Been out of touch for a few days here....just noticed the post.
I think you've managed to find most of your answers in the Kellogg
articles. Based on the dates on some of the documents I have on file, it
would appear that Westrex issued modification kits for their RA-1231
recorder and RA-1251 series dubbers in June 1949. RCA introduced a few
different mag kits for use with their PR-23 recorders and dubbers in
1948, but for some reason I never really saw too many of these in use.
Paramount had adopted 17.5mm mag recording for production work by April
of 1950, but were still transferring to optical tracks for cutting and
re-recording. The transports remained similar to their optical
predecessors, and were interlocked to the cameras by 3-phase selsyn systems.
I think the first dedicated RCA PR-41 series portable magnetic recorders
(many of which were 17.5mm) were introduced around 1952, but I don't
have the manuals handy to verify the printing dates at the moment.
Western Electric (Westrex) introduced their RA-1467 series 3 track
magnetic recorders and portable mixers in early 1951, which saw service
on various stereo films such as "The Robe" shot during the 1950's.
As stated by various sources, by 1952, Hollywood was about 75% magnetic,
even though the many of the editors hated it, because they could no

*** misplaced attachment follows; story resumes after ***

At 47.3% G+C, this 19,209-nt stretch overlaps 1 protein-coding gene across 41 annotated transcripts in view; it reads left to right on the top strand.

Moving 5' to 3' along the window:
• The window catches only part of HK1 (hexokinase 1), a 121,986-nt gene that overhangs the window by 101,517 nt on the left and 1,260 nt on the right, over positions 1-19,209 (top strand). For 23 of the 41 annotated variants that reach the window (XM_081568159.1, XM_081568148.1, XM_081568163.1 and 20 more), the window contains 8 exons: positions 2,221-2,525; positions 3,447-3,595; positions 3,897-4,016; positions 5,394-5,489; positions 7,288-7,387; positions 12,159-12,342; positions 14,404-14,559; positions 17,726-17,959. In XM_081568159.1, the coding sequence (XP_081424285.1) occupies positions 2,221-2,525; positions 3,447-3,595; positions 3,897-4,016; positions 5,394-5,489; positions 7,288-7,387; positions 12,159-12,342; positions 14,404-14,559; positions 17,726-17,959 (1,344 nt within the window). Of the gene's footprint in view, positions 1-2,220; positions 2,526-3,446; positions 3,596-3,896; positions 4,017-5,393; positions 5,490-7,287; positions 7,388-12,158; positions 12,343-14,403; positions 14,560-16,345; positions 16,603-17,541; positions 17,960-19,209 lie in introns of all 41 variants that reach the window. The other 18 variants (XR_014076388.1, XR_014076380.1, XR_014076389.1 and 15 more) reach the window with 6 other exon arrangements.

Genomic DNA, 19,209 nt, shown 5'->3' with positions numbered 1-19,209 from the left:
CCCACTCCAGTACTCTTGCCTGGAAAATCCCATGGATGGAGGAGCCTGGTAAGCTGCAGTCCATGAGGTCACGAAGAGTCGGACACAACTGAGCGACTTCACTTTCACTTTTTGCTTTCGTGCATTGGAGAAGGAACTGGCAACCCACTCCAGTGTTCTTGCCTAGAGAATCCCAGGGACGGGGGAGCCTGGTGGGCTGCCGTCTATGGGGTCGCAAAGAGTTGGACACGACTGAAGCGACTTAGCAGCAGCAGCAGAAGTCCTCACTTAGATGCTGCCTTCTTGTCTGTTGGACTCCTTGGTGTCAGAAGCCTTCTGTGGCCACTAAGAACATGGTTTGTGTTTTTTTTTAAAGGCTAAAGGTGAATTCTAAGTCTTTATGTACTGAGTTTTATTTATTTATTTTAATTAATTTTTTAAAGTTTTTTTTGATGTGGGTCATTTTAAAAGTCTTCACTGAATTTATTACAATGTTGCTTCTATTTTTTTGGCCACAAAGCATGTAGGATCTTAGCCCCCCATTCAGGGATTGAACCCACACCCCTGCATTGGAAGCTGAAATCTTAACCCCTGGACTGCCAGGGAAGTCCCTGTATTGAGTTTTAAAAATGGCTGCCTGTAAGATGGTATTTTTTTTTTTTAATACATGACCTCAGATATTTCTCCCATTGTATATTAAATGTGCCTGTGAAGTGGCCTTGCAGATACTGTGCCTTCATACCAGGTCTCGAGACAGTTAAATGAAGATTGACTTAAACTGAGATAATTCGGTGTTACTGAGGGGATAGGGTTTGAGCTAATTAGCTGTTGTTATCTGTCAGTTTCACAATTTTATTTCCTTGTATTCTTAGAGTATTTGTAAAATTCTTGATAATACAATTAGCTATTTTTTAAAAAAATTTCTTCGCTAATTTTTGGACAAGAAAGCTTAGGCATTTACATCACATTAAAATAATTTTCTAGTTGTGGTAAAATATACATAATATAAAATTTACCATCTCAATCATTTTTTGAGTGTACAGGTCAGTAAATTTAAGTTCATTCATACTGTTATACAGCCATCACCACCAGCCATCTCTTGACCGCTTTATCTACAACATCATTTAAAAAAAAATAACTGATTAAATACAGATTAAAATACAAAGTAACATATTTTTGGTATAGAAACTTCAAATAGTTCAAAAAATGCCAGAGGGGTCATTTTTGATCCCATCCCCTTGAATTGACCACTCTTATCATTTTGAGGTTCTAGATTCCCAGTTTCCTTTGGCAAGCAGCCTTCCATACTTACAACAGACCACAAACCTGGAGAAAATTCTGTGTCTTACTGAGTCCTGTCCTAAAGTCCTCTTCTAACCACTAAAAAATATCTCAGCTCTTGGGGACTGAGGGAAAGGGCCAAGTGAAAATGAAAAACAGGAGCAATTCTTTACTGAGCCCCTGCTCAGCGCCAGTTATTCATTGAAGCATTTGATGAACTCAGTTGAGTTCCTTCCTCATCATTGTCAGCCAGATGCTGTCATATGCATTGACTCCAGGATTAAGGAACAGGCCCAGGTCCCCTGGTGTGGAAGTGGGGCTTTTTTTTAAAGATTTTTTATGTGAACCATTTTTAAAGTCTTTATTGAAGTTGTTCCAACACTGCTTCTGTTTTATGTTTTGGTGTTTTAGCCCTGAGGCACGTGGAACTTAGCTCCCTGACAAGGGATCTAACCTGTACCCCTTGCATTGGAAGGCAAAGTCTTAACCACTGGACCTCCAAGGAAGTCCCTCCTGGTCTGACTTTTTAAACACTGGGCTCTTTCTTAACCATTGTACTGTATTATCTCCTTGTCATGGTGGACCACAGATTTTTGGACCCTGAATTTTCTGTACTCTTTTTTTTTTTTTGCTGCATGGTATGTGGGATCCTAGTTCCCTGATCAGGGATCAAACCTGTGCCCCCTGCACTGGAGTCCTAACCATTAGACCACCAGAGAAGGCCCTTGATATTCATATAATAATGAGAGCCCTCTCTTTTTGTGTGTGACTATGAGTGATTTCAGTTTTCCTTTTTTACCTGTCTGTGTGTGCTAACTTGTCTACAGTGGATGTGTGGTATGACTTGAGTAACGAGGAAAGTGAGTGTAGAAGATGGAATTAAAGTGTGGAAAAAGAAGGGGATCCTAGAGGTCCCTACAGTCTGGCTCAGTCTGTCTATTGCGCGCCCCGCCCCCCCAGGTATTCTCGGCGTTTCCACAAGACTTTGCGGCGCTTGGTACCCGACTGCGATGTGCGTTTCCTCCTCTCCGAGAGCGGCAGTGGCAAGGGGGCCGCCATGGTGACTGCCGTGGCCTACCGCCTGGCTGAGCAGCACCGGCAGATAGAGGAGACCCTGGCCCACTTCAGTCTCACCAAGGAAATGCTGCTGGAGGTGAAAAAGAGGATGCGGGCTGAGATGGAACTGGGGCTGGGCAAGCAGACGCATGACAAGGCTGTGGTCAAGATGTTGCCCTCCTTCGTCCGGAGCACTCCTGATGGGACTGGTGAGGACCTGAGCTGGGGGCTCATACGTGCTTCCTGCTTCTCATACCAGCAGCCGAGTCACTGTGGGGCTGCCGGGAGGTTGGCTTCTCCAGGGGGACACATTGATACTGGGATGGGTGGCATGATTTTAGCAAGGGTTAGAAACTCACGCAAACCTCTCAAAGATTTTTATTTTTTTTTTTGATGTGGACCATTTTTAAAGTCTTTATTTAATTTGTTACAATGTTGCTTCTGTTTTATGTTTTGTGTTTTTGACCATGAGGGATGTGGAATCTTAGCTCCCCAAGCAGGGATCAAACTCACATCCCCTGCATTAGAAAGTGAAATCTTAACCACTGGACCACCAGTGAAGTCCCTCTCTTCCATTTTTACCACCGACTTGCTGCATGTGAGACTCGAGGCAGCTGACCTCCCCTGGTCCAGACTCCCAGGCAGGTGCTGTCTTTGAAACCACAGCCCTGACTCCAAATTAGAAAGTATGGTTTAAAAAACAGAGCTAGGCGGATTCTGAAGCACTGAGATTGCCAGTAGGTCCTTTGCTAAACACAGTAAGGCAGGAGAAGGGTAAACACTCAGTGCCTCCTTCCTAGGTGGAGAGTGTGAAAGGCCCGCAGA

longer "read" the track modulations. With the advent of the DAW, they
now have their wish!
Scott D. Smith CAS
Chicago Audio Works, Inc.
On 2/9/2012 7:15 AM, Tom Fine wrote:
> Hello ARSC brain trust:
> Does someone know exactly when folks in Hollywood started using
> magnetic-coated film in their sound recordings? I found this article
> from a Dolby executive:
> which seems to put the date around 1952, with the development of
> Cinerama, which apparently used stripe-coated magnetic tracks. I think
> Westrex developed its stripe-coat and full-coat recorders around that
> same time, and that magnetic recording of master tracks started to
> become common as the various widescreen formats developed in the early
> 1950's. Is this historically correct?
> Thanks in advance for your input.
> -- Tom Fine